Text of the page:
Hi! I’m Debby, and I’m currently a second-year at Northeastern University in Boston, majoring in Pharmacy. Last week, I launched my debut nonfiction book, Pills, Teas, and Songs: Stories of Medicine Around The World. I’ve always loved to write and, in the past, have had poetry featured in the New York Times, but publishing a book has been an entirely different experience.
Your debut book, Pills, Teas, and Songs: Stories of Medicine Around the World, is coming out soon—what is it about? What inspired you to write it?
Pills, Teas, and Songs is a collection of eleven stories of diverse medicine products and practices across different cultures, for example, traditional Vietnamese medicine, Ayurveda, indigenous healing traditions in the US, Yoruba medicine, and more. During quarantine this year, being 8,000 miles away from my family, I began thinking about my family’s history of practicing traditional medicine in Vietnam and how I myself didn’t know a whole lot about Vietnamese medicine. I began researching, asking my dad questions, and naturally started reading more about other cultures. I’m amazed every day by how diverse medicine is and want to share that with the world.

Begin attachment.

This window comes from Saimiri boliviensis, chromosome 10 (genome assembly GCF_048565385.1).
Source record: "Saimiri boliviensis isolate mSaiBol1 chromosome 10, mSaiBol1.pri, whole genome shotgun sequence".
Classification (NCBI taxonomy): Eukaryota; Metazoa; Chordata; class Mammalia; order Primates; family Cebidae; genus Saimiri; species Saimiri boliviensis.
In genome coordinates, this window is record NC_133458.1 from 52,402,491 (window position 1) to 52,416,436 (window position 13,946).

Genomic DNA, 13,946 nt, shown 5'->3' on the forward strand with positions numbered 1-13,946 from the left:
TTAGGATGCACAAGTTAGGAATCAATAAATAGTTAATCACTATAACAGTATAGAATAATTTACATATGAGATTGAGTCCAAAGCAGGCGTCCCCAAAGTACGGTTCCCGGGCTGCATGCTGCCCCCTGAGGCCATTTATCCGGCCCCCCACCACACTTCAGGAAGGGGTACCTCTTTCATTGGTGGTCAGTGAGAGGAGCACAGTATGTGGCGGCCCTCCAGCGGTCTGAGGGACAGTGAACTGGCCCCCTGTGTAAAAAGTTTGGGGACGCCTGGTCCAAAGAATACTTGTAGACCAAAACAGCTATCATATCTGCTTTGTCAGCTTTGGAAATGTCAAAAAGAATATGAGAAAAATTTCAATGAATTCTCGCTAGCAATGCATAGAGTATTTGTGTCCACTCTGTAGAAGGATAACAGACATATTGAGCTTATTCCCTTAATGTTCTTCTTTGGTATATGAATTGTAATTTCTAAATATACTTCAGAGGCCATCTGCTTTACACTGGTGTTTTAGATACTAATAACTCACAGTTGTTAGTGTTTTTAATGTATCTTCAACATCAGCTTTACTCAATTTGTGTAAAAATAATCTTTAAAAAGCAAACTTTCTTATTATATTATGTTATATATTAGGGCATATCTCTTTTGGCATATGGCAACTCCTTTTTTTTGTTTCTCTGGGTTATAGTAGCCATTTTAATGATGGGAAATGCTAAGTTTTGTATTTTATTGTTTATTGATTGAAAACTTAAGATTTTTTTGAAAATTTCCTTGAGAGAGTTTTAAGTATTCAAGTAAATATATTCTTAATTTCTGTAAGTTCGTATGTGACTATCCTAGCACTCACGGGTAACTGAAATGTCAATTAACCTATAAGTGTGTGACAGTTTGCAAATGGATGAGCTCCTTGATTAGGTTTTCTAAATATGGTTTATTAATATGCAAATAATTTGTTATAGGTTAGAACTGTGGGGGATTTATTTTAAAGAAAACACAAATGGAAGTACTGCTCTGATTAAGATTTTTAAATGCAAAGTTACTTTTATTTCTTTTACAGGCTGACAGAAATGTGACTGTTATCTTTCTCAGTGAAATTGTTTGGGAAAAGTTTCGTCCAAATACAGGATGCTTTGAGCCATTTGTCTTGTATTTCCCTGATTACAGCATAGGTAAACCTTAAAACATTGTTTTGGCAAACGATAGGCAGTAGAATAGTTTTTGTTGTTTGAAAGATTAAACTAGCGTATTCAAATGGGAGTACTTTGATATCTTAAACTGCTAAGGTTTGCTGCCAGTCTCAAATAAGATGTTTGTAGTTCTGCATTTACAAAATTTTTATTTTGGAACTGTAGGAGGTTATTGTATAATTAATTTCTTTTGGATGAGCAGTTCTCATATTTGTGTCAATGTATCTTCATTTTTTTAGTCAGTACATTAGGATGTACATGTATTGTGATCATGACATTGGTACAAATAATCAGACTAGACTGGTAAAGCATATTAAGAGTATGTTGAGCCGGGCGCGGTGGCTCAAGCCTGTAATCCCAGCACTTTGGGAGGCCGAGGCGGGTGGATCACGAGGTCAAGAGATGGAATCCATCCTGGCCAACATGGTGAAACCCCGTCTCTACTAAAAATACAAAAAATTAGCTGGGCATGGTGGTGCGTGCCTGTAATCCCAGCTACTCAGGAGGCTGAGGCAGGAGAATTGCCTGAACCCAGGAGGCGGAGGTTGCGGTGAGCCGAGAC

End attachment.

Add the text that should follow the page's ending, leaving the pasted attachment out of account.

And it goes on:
What brought you to this point—what were you up to before this book? What is your background?
Before this book, in my freshman year of college, I was involved in public health research, healthcare consulting, and organized food rescues. This summer, while writing my book, I was a remote intern for a digital health startup from Israel. As a Pharmacy major with a Data Science minor, I’m passionate about democratizing healthcare access through tech. Even though Pills, Teas, and Songs isn’t directly connected to my future career plans, I really love learning about cultures and actually around this time last year solo-traveled to Laos for two weeks.
How have you adapted to life during the COVID-19 pandemic?